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Issue date: July 28, 2000


The changing face of Bryant Street The changing face of Bryant Street (July 28, 2000)

City not fulfilling "mixed-use" vision, says Kasperzak

By Karen Willemsen

City Council member Mike Kasperzak charges that the Downtown Precise Plan envisions a mix of retail, office, and residential construction for Bryant Street that is not being realized.

Just four blocks long, Bryant reaches from West Evelyn Avenue to the Mercy Street side of City Hall. The precise plan should serve as a blueprint for making decisions about what to put there, said Kasperzak, but it isn't.

Kasperzak announced at the July 11 council meeting that he has taken a stand against what he calls "the piecemeal fashion" in which the council is redeveloping the west side of Bryant Street. He feels the council may be following the letter of the Downtown Precise Plan, but not the spirit, by consistently approving housing-only proposals for the corner lots.

"I think developers should know there is at least one council member who will vote not to approve 'residential-only' projects on the Bryant Street corners," Kasperzak said.

Kasperzak, who is a member of the Chamber of Commerce and was the 1997-98 chair of its board, said that the chamber wants "to preserve the ability for business to expand onto Bryant in the future."

Carol Olsen, chamber president, and Robert Tysko, chair of the chamber board during the redrafting of the precise plan, wrote as much in a letter to the city dated September 23, 1999.

"Commercial development on Bryant Street and Hope Street would make Mountain View more than a one-street downtown. Without it, we have concerns that a one-street downtown will not be viable, making the future of a vibrant downtown tenuous," they wrote.

Offering a different perspective on the current strategy, Mayor Rosemary Stasek said, "Some projects (including those at Dana and Villa Streets) were already in the works before we really articulated the mid-bloc residentail, mixed-use corners idea. In fairness to the developers, they couldn't read our minds then."

However, she also noted the need to pay close attention to the plan.

"Now that we have the plan in place, we would have to have a very compelling reason to do something different than what's in the plan. It's a consistency issue now," she commented. "If we're not following the plan, why aren't we?" Stasek also disputes the idea that whether or not the downtown consists of one street depends on patterns of development on Bryant Street. "I understand the Chamber's interest in not having a one-street downtown. But I don't think the one-street idea will rise or fall on Bryant Street. There will still be plenty of redevelopment on Bryant from here on."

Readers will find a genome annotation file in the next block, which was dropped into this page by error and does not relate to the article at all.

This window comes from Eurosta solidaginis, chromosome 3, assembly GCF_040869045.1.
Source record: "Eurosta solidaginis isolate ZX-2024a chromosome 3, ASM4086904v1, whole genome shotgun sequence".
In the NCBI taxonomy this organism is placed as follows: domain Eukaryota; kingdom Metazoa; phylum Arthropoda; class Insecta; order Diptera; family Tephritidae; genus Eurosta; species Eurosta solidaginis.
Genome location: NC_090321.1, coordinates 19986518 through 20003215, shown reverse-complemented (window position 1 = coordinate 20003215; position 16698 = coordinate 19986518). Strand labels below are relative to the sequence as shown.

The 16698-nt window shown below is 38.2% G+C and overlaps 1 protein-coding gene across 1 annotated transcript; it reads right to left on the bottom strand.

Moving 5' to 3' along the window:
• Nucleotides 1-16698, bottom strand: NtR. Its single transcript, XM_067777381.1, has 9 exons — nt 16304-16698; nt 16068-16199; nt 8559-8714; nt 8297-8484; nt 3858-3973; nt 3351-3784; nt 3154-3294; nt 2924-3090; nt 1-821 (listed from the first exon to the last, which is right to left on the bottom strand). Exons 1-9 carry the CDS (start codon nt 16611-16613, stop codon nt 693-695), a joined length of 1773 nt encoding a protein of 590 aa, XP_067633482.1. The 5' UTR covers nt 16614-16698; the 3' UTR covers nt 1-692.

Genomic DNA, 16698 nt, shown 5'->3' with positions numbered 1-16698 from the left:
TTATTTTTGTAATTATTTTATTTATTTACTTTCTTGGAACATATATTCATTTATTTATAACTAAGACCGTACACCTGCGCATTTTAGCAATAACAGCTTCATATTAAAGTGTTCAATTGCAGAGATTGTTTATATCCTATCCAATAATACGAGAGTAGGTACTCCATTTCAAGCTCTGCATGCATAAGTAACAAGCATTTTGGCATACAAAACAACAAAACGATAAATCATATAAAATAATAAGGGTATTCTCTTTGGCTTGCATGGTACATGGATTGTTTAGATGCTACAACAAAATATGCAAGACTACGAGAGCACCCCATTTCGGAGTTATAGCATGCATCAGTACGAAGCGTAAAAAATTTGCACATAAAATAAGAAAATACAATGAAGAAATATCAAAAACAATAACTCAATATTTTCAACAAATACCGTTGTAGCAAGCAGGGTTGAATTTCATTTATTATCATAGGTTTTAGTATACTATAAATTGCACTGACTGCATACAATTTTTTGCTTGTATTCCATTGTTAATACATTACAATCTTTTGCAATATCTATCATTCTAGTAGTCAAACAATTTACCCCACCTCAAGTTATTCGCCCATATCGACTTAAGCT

The 2000 Downtown Precise Plan indicates that development on Bryant should create a transition between the hustle-bustle activity of Castro Street and the quiet residential neighborhood west of Castro. Mixed-use projects with ground-floor commercial activities would do that, said Kasperzak. The last four projects pitched to the council illustrate that the trend among property owners on Bryant's west side is to replace old homes and apartments with new townhome clusters.

Plan favors commercial on Bryant

The Downtown Precise Plan describes the type and density of development desirable for Castro Street and the surrounding area. Each distinct neighborhood of the city has such a plan, which is reviewed every five years and updated if the city council and staff deem it necessary.

Written in 1988, the Downtown Precise Plan was amended last winter after the Downtown Committee--a group of residents, business owners, and city staff--re-visited the city's development goals for Castro Street and the surrounding area.

The revised plan, adopted in February, gives preference to these "permitted uses": "retail restaurants, upper floor offices, art galleries, services, and upper floor residential" projects. Combinations of retail, office, and/or living spaces on Bryant's west side corner lots would fit that matrix.

The plan does allow for housing projects at the corners of Bryant and Evelyn, Villa, Dana, California, and Mercy streets, but only as a "provisional use" for that land. Bars and nightclubs are prohibited.

Downtown Committee chairman Bill Maston, who helped to craft the revisions to the original 1988 plan, said they reflect "the best possible compromise" between "diehard residentialists" and the committee's pro-business contingent.

The amended plan states that "the character of (Bryant Street's west side) will be similar to that of traditional urban neighborhoods, with residential uses on the mid-block properties and commercial uses on the corners."